Although the Sidama Zonal Council had presented its request for a referendum to the regional state council in August, the security situation in the region at the time had played a role in delaying it until last week. According to regional president Million Matewos, the regional constitution provides for the regional council to hold meetings at least twice a year.
“The regional council has accepted the question to be implemented according to the Constitution given that the question has been lingering and the party had decided that all questions by the public have to be given answers to,” Million said, adding that, “The decision is to organize a referendum in collaboration with the concerned institutions.”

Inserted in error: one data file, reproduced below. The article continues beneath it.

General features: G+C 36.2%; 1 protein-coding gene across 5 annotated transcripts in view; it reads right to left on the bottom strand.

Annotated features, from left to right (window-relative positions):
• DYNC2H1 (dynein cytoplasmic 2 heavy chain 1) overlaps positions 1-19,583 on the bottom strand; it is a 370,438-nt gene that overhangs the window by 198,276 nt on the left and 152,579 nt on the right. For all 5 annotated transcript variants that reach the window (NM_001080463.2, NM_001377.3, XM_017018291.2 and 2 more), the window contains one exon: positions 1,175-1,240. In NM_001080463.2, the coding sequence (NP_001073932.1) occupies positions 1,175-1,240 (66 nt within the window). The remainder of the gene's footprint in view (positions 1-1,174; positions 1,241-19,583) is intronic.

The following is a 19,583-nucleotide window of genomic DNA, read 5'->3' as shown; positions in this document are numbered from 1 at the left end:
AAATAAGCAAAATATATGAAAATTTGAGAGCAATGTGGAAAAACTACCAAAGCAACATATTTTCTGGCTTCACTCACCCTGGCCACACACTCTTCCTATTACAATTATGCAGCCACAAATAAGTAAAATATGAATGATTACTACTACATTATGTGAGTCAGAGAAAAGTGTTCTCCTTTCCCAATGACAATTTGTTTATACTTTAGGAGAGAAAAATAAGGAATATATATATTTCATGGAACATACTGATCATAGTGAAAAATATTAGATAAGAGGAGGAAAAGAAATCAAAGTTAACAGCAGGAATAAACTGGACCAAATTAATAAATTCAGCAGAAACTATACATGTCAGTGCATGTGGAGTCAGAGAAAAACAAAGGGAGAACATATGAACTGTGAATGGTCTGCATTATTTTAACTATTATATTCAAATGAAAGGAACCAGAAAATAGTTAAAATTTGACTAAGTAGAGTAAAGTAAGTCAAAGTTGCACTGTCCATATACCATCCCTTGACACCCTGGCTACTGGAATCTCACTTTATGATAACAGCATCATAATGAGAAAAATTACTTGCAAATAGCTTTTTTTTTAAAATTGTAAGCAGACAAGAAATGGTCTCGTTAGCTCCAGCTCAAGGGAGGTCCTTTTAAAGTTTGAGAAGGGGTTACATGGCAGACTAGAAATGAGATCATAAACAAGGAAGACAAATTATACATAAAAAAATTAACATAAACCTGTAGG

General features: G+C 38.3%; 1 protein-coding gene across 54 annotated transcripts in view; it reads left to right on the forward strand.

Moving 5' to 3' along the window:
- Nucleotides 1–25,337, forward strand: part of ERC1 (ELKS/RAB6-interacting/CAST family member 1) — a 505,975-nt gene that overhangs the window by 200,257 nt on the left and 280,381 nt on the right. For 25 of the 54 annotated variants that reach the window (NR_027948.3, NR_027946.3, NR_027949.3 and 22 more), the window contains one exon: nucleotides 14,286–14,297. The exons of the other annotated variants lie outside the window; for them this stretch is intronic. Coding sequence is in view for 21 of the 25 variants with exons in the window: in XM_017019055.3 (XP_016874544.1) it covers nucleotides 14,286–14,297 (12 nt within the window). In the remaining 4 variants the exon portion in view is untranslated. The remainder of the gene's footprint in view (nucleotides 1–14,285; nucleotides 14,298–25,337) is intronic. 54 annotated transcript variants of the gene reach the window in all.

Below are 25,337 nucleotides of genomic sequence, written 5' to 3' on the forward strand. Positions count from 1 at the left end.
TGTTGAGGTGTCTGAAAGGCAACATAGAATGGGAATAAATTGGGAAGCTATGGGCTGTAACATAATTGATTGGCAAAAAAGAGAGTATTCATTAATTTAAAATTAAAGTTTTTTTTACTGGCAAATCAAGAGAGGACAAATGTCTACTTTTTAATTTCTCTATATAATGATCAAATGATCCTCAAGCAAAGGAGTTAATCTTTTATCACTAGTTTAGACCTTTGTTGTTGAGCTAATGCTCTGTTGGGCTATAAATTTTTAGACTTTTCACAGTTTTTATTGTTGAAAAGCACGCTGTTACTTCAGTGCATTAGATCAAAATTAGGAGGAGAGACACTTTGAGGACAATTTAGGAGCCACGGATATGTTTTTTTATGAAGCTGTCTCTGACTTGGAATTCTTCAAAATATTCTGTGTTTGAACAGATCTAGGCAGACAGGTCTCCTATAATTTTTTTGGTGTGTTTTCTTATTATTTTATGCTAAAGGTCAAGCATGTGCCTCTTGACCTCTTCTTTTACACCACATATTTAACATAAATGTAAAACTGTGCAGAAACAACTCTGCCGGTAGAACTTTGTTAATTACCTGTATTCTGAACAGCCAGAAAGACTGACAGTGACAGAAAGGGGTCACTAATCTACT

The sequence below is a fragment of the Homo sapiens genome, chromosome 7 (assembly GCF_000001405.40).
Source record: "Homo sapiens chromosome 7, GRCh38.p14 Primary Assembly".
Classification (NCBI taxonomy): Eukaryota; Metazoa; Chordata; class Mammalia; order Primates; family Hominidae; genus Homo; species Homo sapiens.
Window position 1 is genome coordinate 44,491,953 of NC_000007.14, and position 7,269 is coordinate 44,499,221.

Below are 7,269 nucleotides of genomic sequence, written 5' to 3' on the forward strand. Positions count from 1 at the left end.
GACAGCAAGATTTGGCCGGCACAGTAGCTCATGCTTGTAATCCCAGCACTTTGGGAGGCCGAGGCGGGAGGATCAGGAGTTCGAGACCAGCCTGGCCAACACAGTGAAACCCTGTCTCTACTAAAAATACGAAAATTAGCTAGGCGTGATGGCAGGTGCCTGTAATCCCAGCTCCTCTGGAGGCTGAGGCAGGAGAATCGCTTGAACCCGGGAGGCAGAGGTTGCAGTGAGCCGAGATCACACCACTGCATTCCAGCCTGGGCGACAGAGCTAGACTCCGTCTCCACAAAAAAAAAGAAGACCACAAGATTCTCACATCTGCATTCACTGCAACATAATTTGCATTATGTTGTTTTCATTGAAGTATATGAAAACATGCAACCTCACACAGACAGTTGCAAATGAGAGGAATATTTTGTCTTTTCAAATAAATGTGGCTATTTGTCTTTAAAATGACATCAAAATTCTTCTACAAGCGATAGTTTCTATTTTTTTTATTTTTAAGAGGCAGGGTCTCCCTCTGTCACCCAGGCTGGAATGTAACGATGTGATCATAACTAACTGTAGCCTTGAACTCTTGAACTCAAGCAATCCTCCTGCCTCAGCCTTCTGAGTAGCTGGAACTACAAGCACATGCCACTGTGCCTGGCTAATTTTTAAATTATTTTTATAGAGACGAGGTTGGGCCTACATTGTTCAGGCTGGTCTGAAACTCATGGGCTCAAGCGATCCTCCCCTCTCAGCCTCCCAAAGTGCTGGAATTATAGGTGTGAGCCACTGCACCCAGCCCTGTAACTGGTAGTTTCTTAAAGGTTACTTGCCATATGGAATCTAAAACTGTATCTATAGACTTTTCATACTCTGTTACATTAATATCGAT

The Sidama Ijeto, meaning the youth, matching the Qeero of Oromo, has been raising this question repeatedly and the question has been loudly echoed during conflicts in Hawassa and its surrounding. At a discussion Prime Minister Abiy Ahmed (PhD) held with representatives of the community in Hawassa following the deadly conflict in the town and its vicinities, the question of forming a separate region has been a point of contention in Sidama and the regional capital. Abiy replied by advising that the pros and cons of such demands are very tricky.
The PM was also faced with the same questions from Wolaitta and Gurage Zones during his trip to visit and discuss conflict ridden parts of the region in consecutive days after Hawassa. He gave the same replies in the cases of Wolaitta Sodo, the seat of Wolaitta Zone and Wolkite, the seat of Gurage.